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Am I doing this wrong? My experience of interviewing ASP.NET developers

ruchinmunjal profile image ruchinmunjal ・7 min read

I recently interviewed some candidates for an ASP.NET web developer opening in my project. I was looking for a candidate with 6-9 years of experience for a typical ASP.NET web application. I must state here that I have not done this much. I hate doing it but then we have had some bad experience with some folks and this time I decided I will take the plunge. Also, this is my first post on DEV. Finally got the courage to write something.

So here it goes.

I generally started with questions around their current project and what is their role and responsibility. This gave me an idea about their communication skills as well. Note, not "language" skills but communication overall. Here, I don't mean fluency in "English" language (because that's what we deal in), but more about how prepared you are. How you can explain concepts unknown to your audience. How much you get involved with your domain? Do you participate in design decisions? Essentially, their level of involvement.

I realised this question eased up the candidate. Here, however, I noticed many candidates were not coherent and genuinely struggled to explain the purpose of application in brief succinct sentences.

I felt a lot of candidates although mentioned that the project was "Agile", they were not able to communicate their daily contribution to the "Agile" process part. For e.g, I would often ask, how did they manage conflicts in opinions on estimates? How do they contribute to backlog refinement calls? And I understand, for a big, remote team, this may not be applicable always but most of the candidates I spoke to were working in small co-located teams. Agile doesn't mean we have a daily standup. But that's just my opinion.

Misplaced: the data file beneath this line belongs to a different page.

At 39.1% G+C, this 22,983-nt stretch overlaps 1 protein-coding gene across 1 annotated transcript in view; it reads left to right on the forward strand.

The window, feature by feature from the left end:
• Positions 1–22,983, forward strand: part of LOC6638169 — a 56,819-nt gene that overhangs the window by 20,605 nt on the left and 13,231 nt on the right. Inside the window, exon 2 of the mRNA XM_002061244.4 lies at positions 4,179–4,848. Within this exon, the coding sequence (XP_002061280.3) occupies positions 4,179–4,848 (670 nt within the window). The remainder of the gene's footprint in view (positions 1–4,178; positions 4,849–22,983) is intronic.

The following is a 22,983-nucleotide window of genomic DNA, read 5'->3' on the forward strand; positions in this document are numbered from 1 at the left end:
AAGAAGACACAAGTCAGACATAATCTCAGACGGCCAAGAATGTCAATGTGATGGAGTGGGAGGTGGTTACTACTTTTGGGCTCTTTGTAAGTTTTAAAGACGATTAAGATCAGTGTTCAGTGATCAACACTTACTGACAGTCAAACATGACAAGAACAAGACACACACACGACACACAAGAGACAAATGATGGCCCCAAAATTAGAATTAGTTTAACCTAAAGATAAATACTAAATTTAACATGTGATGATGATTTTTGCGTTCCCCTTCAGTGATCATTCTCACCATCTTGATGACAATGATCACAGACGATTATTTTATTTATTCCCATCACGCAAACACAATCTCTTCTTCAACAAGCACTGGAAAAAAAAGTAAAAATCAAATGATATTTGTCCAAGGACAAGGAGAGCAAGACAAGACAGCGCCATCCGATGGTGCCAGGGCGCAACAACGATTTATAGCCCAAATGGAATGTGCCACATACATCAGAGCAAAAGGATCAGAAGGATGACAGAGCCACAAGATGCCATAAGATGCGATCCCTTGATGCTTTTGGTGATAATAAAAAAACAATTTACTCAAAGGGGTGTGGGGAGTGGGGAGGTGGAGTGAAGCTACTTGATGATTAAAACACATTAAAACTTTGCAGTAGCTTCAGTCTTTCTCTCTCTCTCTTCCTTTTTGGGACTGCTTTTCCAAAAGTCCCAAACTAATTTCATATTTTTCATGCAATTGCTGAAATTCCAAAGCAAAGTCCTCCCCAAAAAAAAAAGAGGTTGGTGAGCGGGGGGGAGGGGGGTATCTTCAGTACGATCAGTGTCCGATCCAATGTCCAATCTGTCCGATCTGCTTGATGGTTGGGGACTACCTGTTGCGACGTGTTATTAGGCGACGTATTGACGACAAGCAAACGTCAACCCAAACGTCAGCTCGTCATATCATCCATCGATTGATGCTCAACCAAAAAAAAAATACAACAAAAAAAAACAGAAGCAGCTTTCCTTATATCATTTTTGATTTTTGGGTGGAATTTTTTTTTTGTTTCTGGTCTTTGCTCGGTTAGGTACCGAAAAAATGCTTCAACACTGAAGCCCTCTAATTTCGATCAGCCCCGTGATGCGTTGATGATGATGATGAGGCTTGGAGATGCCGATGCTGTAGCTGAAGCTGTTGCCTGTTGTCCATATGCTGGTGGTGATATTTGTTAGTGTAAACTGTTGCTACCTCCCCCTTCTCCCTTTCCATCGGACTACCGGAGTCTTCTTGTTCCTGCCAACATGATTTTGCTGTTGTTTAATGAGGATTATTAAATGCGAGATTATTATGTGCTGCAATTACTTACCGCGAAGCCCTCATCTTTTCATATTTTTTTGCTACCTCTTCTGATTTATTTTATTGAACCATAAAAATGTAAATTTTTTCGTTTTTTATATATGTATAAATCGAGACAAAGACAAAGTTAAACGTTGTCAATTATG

After discussing roles and responsibilities, I would ask their contributions (technical as well as non-technical). What is the latest work they did? Here I like to go into the code review process as well. How often was code reviewed and what were the common code review comments they received and give? What is a code smell and were they using tools to identify them? Now I completely understand not everybody has the privilege of working with tools and fancy build process. I have not worked on a project with completely automated builds myself. And I know this could be due to various reasons, foremost of which is budget. But often its also a lack of initiative from the team. Not making a case for it etc. So I want to know what's your deal? :)